Dear Sir and Brother,
I am always ready to render service when within my power, and, above all, when, as in
the present instance, it merely requires the speaking of the plain facts.
It is true that I did write to Mr. Sinnett some two or three years ago, in reply to one
of his letters; and I seem to remember that I narrated to him what happened to me in
connection with a certain note, received by me phenomenally when my niece was at the other
side of the world, and not a soul knew where she was - which grieved us greatly. All our
researches had ended in nothing. We were ready to believe her dead, when - I think it was
about the year 1870, or possibly later - I received a letter from him, whom I believe you
call "K. H.," which was brought to me in the most incomprehensible and
mysterious manner, by a messenger of Asiatic appearance, who then disappeared before my
very eyes. This letter, which begged me not to fear anything, and which announced that
she was in safety - I have still at Odessa. Immediately upon my return I shall send it
[to] you, and I shall be very pleased if it can be of any use to you.
Pray excuse me, but it is difficult, not to say impossible, for me, to comprehend how
there can exist people so stupid as to believe that either my niece or yourself have
invented the men whom you call the Mahatmas! I am not aware if you have personally known
them very long, but my niece spoke of them to me, and at great length, years ago. She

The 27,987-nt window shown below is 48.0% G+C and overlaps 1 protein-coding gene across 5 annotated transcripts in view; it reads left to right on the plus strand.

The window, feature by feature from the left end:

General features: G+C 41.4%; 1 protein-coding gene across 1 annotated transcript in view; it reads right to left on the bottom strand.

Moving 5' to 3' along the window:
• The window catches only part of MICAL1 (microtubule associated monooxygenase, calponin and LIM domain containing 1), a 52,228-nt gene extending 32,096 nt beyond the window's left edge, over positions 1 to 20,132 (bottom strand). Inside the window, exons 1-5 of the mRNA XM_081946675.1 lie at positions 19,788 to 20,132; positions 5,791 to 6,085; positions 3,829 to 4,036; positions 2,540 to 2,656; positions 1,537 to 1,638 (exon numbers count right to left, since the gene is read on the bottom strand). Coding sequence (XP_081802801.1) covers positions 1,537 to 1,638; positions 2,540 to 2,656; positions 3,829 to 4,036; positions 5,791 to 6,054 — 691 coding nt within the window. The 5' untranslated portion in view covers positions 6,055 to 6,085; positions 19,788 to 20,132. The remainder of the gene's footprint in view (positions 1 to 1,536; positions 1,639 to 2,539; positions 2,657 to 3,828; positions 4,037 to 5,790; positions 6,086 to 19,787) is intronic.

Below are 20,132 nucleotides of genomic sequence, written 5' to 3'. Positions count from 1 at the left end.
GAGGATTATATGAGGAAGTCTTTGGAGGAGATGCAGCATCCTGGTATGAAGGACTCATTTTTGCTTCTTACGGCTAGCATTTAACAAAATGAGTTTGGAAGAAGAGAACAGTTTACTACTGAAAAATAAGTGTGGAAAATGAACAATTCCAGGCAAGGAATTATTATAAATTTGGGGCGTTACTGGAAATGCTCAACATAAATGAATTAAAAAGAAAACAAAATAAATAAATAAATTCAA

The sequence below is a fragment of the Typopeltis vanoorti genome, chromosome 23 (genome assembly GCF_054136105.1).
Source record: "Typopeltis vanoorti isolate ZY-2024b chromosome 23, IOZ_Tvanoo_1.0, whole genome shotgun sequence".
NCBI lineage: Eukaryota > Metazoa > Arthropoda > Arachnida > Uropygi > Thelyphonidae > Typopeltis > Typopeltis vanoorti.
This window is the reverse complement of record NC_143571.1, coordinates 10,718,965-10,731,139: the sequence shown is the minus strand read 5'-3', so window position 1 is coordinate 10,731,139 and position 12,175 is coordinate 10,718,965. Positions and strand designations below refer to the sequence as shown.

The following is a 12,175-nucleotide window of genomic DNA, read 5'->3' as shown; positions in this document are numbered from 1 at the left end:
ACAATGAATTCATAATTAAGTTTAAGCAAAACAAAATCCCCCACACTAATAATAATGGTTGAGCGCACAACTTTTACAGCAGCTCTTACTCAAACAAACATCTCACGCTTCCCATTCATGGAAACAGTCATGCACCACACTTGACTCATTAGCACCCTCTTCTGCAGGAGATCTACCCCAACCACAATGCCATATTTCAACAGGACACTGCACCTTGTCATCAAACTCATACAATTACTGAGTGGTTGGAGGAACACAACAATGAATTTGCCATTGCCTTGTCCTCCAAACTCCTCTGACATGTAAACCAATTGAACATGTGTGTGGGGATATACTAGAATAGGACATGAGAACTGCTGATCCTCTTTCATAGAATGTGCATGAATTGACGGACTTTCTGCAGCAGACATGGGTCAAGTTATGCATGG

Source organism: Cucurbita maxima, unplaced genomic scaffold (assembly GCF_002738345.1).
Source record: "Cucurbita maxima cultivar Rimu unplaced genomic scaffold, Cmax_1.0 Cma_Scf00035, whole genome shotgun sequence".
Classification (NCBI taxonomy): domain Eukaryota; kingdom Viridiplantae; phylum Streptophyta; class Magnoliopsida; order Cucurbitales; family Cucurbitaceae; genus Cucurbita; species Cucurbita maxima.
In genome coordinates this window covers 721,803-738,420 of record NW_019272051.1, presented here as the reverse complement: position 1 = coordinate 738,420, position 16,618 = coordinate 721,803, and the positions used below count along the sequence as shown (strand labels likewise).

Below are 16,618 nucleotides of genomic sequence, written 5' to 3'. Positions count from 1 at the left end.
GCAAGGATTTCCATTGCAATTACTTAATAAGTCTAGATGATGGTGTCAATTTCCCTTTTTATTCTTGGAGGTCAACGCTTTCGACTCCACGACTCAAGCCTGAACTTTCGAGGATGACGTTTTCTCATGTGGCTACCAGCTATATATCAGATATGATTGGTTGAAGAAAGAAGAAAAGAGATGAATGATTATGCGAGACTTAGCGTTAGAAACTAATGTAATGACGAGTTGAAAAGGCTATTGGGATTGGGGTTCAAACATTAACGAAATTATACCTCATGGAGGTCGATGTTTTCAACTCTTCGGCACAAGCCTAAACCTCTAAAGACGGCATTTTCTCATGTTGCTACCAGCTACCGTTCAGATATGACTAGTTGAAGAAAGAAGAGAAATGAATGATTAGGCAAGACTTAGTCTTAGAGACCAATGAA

wrote me that she had again met and renewed her relations with several of them, even
before she wrote her Isis.(1) Why
should she have invented these personages? For what end and what good could they have done
her if they had no existence? * * * * If I, who have ever been, and hope
ever to continue, to be a fervent Christian, believe in the existence of these men -
although I may refuse to credit all the miracles they attribute to them - why
should not others believe in them? For the existence of at least one of them, I can
certify. Who, then, could have written me this letter to reassure me at the moment
when I had the greatest need for such comfort, unless it had been one of those adepts
mentioned? It is true that the handwriting is not known to me; but the manner in
which it was delivered to me was so phenomenal, that none other than an adept in occult
science could have so effected it. It promised me the return of my niece, - and the
promise was duly fulfilled. However I shall sent it [to] you, and in a fortnights
time you shall receive it at London.
Accept, dear Sir and Brother, the expression of my sincere esteem.
(Signed) Nadejda Fadeeff,
Paris, 26th June, 1884. (2)
(1) In New York, in the year 1875.
(2) Addressed to Col. H.S. Olcott, London, and registered and
stamped at the Paris P.O., June 26th, 1884.